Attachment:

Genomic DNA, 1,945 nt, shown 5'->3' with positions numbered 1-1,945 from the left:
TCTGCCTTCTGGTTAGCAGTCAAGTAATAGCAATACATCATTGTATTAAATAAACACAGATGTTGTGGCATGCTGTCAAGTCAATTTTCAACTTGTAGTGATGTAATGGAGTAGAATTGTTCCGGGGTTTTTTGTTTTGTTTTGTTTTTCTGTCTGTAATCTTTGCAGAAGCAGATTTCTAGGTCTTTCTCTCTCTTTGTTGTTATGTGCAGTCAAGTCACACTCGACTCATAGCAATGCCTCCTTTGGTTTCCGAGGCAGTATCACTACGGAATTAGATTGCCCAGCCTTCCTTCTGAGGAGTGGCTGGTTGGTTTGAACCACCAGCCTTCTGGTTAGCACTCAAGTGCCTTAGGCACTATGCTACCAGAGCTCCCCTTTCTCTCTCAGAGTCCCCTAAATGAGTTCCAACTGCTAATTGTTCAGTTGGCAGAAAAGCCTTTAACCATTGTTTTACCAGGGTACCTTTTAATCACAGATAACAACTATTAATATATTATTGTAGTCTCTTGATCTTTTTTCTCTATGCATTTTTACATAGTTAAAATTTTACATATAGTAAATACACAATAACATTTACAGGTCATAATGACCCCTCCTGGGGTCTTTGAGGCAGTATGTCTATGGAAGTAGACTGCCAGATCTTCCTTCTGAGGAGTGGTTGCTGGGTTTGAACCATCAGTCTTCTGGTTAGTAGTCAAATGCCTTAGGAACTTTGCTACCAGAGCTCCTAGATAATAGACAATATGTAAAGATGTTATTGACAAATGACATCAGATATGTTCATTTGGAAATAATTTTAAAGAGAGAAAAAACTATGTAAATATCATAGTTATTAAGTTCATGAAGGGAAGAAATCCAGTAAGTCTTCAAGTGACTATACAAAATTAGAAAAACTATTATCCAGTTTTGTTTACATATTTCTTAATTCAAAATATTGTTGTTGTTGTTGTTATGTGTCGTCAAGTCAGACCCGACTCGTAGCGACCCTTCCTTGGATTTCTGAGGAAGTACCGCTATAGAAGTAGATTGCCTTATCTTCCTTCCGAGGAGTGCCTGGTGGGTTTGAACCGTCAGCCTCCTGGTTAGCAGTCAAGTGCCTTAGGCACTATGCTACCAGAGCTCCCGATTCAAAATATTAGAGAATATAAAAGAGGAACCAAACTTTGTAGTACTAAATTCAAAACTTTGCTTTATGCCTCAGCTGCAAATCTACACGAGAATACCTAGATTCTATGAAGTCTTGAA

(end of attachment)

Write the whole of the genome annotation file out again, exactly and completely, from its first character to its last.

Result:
Genomic DNA, 1,945 nt, shown 5'->3' with positions numbered 1-1,945 from the left:
TCTGCCTTCTGGTTAGCAGTCAAGTAATAGCAATACATCATTGTATTAAATAAACACAGATGTTGTGGCATGCTGTCAAGTCAATTTTCAACTTGTAGTGATGTAATGGAGTAGAATTGTTCCGGGGTTTTTTGTTTTGTTTTGTTTTTCTGTCTGTAATCTTTGCAGAAGCAGATTTCTAGGTCTTTCTCTCTCTTTGTTGTTATGTGCAGTCAAGTCACACTCGACTCATAGCAATGCCTCCTTTGGTTTCCGAGGCAGTATCACTACGGAATTAGATTGCCCAGCCTTCCTTCTGAGGAGTGGCTGGTTGGTTTGAACCACCAGCCTTCTGGTTAGCACTCAAGTGCCTTAGGCACTATGCTACCAGAGCTCCCCTTTCTCTCTCAGAGTCCCCTAAATGAGTTCCAACTGCTAATTGTTCAGTTGGCAGAAAAGCCTTTAACCATTGTTTTACCAGGGTACCTTTTAATCACAGATAACAACTATTAATATATTATTGTAGTCTCTTGATCTTTTTTCTCTATGCATTTTTACATAGTTAAAATTTTACATATAGTAAATACACAATAACATTTACAGGTCATAATGACCCCTCCTGGGGTCTTTGAGGCAGTATGTCTATGGAAGTAGACTGCCAGATCTTCCTTCTGAGGAGTGGTTGCTGGGTTTGAACCATCAGTCTTCTGGTTAGTAGTCAAATGCCTTAGGAACTTTGCTACCAGAGCTCCTAGATAATAGACAATATGTAAAGATGTTATTGACAAATGACATCAGATATGTTCATTTGGAAATAATTTTAAAGAGAGAAAAAACTATGTAAATATCATAGTTATTAAGTTCATGAAGGGAAGAAATCCAGTAAGTCTTCAAGTGACTATACAAAATTAGAAAAACTATTATCCAGTTTTGTTTACATATTTCTTAATTCAAAATATTGTTGTTGTTGTTGTTATGTGTCGTCAAGTCAGACCCGACTCGTAGCGACCCTTCCTTGGATTTCTGAGGAAGTACCGCTATAGAAGTAGATTGCCTTATCTTCCTTCCGAGGAGTGCCTGGTGGGTTTGAACCGTCAGCCTCCTGGTTAGCAGTCAAGTGCCTTAGGCACTATGCTACCAGAGCTCCCGATTCAAAATATTAGAGAATATAAAAGAGGAACCAAACTTTGTAGTACTAAATTCAAAACTTTGCTTTATGCCTCAGCTGCAAATCTACACGAGAATACCTAGATTCTATGAAGTCTTGAA